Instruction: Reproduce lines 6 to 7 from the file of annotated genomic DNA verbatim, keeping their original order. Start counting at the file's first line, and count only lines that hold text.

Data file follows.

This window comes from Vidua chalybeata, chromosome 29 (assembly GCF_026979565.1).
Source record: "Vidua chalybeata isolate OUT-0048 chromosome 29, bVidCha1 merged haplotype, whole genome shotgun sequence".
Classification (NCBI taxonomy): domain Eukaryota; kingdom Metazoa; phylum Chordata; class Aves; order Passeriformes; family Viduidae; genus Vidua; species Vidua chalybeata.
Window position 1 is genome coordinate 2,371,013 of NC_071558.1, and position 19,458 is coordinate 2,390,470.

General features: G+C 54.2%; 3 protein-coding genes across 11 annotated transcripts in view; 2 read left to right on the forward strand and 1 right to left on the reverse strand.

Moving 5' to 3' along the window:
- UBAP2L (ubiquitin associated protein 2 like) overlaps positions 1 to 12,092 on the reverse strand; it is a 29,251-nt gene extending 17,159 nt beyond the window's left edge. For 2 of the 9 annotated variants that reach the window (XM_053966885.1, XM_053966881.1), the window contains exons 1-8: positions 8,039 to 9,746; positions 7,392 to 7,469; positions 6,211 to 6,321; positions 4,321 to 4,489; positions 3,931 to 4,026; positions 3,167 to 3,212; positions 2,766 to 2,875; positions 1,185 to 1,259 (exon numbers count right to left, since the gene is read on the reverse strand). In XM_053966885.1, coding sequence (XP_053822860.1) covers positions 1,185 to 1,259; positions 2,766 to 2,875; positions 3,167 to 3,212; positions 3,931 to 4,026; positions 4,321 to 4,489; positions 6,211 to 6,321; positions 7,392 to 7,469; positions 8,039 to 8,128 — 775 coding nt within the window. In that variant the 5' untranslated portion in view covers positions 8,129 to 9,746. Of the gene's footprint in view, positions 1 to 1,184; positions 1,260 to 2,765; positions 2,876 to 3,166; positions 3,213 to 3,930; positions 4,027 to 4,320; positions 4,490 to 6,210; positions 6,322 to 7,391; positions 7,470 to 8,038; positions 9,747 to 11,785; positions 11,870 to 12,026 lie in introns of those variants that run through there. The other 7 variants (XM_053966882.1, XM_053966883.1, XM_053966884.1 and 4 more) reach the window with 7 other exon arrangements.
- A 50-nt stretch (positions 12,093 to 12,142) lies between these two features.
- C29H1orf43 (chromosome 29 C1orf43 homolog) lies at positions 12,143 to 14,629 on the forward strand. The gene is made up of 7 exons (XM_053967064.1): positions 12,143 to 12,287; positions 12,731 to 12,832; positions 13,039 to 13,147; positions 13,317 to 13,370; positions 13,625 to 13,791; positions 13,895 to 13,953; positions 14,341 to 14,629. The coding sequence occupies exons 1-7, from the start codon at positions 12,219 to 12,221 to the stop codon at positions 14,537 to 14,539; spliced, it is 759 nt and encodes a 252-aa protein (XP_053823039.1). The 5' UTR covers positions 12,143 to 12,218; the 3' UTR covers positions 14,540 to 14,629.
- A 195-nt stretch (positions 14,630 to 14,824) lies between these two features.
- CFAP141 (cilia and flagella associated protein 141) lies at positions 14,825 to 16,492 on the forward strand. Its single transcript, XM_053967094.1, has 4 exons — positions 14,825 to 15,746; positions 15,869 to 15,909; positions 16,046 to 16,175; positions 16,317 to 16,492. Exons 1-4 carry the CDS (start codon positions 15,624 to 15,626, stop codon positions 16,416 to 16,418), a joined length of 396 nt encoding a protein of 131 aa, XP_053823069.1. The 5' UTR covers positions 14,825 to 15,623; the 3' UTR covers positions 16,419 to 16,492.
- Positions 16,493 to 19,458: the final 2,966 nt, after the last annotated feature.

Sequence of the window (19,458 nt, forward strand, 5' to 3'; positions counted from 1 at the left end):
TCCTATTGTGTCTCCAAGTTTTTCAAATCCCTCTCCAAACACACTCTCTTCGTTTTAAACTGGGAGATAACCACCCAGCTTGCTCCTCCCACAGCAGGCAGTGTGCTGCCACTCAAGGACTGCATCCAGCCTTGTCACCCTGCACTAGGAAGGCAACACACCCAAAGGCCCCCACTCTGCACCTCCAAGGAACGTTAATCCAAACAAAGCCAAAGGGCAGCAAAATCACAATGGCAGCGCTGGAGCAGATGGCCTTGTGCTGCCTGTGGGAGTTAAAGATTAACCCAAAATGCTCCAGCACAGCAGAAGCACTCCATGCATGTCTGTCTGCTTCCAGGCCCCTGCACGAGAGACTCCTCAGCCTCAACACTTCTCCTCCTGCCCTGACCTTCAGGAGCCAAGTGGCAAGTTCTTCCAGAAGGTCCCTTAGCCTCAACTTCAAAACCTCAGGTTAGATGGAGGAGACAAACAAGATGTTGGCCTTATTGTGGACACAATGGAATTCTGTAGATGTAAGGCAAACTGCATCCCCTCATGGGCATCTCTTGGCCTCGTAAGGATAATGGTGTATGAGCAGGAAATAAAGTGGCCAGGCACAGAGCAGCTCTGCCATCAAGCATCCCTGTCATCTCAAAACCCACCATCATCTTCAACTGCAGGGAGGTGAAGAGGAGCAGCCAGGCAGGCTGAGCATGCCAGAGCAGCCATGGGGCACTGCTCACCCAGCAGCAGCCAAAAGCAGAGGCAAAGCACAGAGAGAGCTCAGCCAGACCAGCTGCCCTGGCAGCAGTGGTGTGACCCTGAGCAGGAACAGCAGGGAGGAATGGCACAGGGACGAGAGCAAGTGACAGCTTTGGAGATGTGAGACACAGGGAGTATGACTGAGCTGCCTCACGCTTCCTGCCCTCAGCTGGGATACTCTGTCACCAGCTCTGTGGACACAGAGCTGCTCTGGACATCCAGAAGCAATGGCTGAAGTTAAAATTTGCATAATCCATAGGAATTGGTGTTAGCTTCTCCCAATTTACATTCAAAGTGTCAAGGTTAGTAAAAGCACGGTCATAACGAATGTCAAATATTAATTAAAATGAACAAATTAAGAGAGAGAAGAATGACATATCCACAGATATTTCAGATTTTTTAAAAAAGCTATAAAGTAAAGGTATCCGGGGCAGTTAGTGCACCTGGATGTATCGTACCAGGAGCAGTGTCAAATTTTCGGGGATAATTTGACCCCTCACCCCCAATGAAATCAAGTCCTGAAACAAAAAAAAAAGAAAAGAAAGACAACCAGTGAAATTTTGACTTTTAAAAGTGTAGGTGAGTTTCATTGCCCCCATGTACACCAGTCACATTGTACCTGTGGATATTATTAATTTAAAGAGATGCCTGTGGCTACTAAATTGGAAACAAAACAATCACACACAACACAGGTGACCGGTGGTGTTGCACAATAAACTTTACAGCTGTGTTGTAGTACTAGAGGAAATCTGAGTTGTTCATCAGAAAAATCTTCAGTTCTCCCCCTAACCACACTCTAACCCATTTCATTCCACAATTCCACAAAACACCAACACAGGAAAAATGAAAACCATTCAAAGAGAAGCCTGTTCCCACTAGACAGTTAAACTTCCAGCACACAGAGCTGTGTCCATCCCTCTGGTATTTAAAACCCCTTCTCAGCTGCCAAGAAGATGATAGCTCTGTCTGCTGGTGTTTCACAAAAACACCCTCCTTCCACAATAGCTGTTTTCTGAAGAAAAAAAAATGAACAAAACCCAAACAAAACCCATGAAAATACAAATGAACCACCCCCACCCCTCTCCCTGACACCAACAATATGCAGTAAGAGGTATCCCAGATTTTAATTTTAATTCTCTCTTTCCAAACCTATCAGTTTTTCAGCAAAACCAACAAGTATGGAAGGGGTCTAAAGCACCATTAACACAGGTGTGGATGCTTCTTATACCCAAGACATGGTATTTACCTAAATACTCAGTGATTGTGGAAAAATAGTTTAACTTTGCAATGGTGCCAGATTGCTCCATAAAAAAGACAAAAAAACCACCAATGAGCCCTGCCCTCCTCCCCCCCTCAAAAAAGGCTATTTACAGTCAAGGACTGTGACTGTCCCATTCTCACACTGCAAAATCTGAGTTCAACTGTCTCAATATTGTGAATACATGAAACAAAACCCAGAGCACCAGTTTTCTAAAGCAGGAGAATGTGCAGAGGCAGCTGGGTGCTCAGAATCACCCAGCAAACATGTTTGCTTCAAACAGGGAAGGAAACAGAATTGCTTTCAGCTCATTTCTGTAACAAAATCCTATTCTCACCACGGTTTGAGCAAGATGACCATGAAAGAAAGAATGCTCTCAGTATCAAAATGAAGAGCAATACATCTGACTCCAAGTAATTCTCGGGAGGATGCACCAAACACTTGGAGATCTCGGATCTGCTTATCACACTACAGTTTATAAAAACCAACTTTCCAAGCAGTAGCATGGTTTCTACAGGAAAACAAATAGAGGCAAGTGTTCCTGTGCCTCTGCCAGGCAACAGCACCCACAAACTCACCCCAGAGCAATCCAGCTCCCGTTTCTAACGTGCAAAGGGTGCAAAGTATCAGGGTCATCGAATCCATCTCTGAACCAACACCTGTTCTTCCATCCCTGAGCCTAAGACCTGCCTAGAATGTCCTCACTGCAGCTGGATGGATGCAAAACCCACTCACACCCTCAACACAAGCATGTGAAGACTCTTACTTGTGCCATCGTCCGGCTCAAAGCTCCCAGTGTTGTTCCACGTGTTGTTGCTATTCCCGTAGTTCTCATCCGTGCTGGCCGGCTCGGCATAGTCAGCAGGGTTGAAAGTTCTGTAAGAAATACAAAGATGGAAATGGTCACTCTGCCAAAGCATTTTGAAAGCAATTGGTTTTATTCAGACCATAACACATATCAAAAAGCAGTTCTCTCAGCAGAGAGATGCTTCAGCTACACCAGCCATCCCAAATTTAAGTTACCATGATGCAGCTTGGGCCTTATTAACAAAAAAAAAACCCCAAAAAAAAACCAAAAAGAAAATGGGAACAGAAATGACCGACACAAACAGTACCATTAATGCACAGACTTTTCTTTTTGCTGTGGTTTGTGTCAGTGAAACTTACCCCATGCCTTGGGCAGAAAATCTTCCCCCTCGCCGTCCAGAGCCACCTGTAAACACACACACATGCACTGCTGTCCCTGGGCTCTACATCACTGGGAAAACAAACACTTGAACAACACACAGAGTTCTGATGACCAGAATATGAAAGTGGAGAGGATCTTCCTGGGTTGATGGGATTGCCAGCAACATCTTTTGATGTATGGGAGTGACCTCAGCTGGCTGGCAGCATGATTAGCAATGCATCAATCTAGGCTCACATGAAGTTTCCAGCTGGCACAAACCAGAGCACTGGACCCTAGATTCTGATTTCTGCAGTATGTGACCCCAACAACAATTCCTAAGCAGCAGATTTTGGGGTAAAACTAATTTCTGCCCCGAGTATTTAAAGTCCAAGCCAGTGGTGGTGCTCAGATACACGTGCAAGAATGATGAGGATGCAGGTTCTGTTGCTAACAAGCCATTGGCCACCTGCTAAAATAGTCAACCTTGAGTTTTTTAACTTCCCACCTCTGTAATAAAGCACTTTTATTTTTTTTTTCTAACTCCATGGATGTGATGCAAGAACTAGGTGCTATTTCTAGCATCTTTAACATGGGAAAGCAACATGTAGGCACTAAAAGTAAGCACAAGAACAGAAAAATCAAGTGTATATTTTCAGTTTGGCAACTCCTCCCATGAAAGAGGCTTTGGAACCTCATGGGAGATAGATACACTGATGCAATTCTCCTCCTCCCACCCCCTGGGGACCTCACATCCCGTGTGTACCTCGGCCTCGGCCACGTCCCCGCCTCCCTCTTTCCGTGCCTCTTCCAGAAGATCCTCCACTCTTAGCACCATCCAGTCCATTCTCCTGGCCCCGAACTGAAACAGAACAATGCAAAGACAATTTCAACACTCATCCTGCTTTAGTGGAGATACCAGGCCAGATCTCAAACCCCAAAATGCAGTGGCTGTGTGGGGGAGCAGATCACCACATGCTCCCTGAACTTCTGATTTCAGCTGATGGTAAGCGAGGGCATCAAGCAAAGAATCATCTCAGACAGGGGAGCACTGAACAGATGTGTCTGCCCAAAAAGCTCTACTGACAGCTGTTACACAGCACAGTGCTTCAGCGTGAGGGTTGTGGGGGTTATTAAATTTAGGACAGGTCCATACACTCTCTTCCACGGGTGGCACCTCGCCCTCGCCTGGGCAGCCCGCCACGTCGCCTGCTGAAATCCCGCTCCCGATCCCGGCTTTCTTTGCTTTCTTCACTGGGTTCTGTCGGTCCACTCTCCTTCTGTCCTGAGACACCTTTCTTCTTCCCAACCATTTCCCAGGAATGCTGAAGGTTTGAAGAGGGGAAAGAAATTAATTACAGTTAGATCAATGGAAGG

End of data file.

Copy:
Moving 5' to 3' along the window:
- UBAP2L (ubiquitin associated protein 2 like) overlaps positions 1 to 12,092 on the reverse strand; it is a 29,251-nt gene extending 17,159 nt beyond the window's left edge. For 2 of the 9 annotated variants that reach the window (XM_053966885.1, XM_053966881.1), the window contains exons 1-8: positions 8,039 to 9,746; positions 7,392 to 7,469; positions 6,211 to 6,321; positions 4,321 to 4,489; positions 3,931 to 4,026; positions 3,167 to 3,212; positions 2,766 to 2,875; positions 1,185 to 1,259 (exon numbers count right to left, since the gene is read on the reverse strand). In XM_053966885.1, coding sequence (XP_053822860.1) covers positions 1,185 to 1,259; positions 2,766 to 2,875; positions 3,167 to 3,212; positions 3,931 to 4,026; positions 4,321 to 4,489; positions 6,211 to 6,321; positions 7,392 to 7,469; positions 8,039 to 8,128 — 775 coding nt within the window. In that variant the 5' untranslated portion in view covers positions 8,129 to 9,746. Of the gene's footprint in view, positions 1 to 1,184; positions 1,260 to 2,765; positions 2,876 to 3,166; positions 3,213 to 3,930; positions 4,027 to 4,320; positions 4,490 to 6,210; positions 6,322 to 7,391; positions 7,470 to 8,038; positions 9,747 to 11,785; positions 11,870 to 12,026 lie in introns of those variants that run through there. The other 7 variants (XM_053966882.1, XM_053966883.1, XM_053966884.1 and 4 more) reach the window with 7 other exon arrangements.